The initial step denoised flowgrams using Pyronoise (Quince et al., 2011) implemented in Mothur (Schloss et al., 2009). We then further quality filtered the dataset by removing any reads that met the following criteria: shorter than 200bp; more than two mismatches in the primers sequence; any ambiguous base calls (e.g., “N”); or with any homopolymer regions longer than 8bp. Remaining sequences were subsequently aligned to a high quality reference dataset (Moorea BIOCODE barcode library) based on amino acid translations using the option “enrichAlignment” in MACSE (Ranwez et al., 2011) and all sequences with any of the following were also discarded: stop codon; frame shift; insertion; or more than three deletions. Finally, potential chimeric sequences identified using UCHIME (Edgar et al., 2011) were removed to obtain a high quality sequence dataset for downstream analysis.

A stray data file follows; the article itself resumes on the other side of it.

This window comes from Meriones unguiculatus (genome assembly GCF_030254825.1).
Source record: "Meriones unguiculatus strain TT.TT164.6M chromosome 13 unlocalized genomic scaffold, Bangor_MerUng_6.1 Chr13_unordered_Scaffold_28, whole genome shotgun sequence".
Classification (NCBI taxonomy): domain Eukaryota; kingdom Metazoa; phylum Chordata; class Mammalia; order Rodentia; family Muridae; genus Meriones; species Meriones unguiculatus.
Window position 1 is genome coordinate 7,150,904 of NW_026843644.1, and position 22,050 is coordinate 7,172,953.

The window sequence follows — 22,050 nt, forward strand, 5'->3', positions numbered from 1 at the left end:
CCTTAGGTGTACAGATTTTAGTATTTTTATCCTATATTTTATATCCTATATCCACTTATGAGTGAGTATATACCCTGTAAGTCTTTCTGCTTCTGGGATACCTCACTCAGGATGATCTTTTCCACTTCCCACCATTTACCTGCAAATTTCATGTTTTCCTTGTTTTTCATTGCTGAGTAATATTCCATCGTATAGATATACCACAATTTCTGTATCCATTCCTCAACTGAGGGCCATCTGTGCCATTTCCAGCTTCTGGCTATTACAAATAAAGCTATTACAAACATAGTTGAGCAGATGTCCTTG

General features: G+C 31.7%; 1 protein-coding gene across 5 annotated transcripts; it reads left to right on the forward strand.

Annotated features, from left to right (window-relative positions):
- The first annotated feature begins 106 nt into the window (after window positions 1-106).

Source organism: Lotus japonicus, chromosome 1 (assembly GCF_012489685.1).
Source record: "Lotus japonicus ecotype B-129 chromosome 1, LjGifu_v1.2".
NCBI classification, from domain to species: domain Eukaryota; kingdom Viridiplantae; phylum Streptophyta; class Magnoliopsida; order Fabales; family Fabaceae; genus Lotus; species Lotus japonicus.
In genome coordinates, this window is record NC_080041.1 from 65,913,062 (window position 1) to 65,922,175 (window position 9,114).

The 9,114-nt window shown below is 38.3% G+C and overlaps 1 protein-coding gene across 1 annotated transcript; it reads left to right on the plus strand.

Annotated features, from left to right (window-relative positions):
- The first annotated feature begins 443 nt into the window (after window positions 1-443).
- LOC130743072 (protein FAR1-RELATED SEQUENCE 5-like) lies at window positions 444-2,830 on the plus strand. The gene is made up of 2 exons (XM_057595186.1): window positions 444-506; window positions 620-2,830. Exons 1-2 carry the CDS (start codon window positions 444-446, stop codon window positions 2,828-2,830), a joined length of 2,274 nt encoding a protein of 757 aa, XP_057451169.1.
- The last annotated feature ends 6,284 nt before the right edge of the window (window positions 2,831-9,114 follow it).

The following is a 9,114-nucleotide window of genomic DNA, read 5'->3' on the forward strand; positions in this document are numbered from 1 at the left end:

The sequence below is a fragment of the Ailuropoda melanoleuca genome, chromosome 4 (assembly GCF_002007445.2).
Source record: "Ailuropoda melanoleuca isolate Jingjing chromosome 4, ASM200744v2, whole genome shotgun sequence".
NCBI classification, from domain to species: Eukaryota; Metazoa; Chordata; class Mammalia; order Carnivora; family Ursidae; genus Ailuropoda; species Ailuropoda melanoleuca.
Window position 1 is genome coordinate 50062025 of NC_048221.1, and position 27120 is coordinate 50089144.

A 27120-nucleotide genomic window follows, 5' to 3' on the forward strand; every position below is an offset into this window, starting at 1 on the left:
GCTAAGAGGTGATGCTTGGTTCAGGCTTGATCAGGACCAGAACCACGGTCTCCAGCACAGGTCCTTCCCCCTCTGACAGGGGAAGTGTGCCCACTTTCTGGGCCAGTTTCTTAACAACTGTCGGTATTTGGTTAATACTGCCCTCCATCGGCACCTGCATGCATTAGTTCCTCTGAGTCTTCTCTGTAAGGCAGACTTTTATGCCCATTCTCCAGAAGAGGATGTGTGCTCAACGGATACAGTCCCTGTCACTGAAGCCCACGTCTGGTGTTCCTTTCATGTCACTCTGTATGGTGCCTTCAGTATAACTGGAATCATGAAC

To evaluate prey richness and composition, sequences were clustered in Operational Taxonomic Units (OTUs) using a Bayesian algorithm implemented in CROP (Hao, Jiang & Chen, 2011). This program delineates OTUs based on the natural distribution of sequence dissimilarity in the data and within a range of sequence similarity values defined by the user. This approach performs better for clustering sequences obtained from environmental samples than a fixed dissimilarity cutoff (e.g., 5%) because they contain a diversity of phyla that differ in their rate of COI evolution. The lower and upper bound variance were set to 3 and 4 respectively (which corresponds to 6% and 8%) as they were shown to provide the best results for marine invertebrates (Leray et al., 2013a; Leray et al., 2013b). Following OTU delineation, a representative sequence per OTU was used for taxonomic identification using BLAST searches in the local BIOCODE database and in GENBANK. We considered that there was a species level match when sequence similarity was at least 98% (Machida et al., 2009; Plaisance et al., 2009). Whenever sequence similarity was lower than 98%, we used a Bayesian approach implemented in the Statistical Assignment Package (SAP, Munch et al., 2008) to assign OTUs to a higher taxonomic group. SAP conducts assignments by building 10,000 unrooted phylogenetic trees from a collection of homologue sequences retrieved from a sequence database. It then calculates the probability that a query sequence belongs to a monophyletic group within that set of homologues. Here, we allowed SAP to retrieve 50 homologues from GENBANK with >70% sequence similarity to each query sequence (i.e., each OTU representative sequence) and accepted taxonomic assignments at an 80% posterior probability cutoff. Importantly, SAP can only assign sequences to taxonomic groups that are represented in the database, as is also the case with other assignment methods. Therefore, to minimize misidentification at lower taxonomic levels, we only report assignments to the phylum, class and order levels (Appendix S1).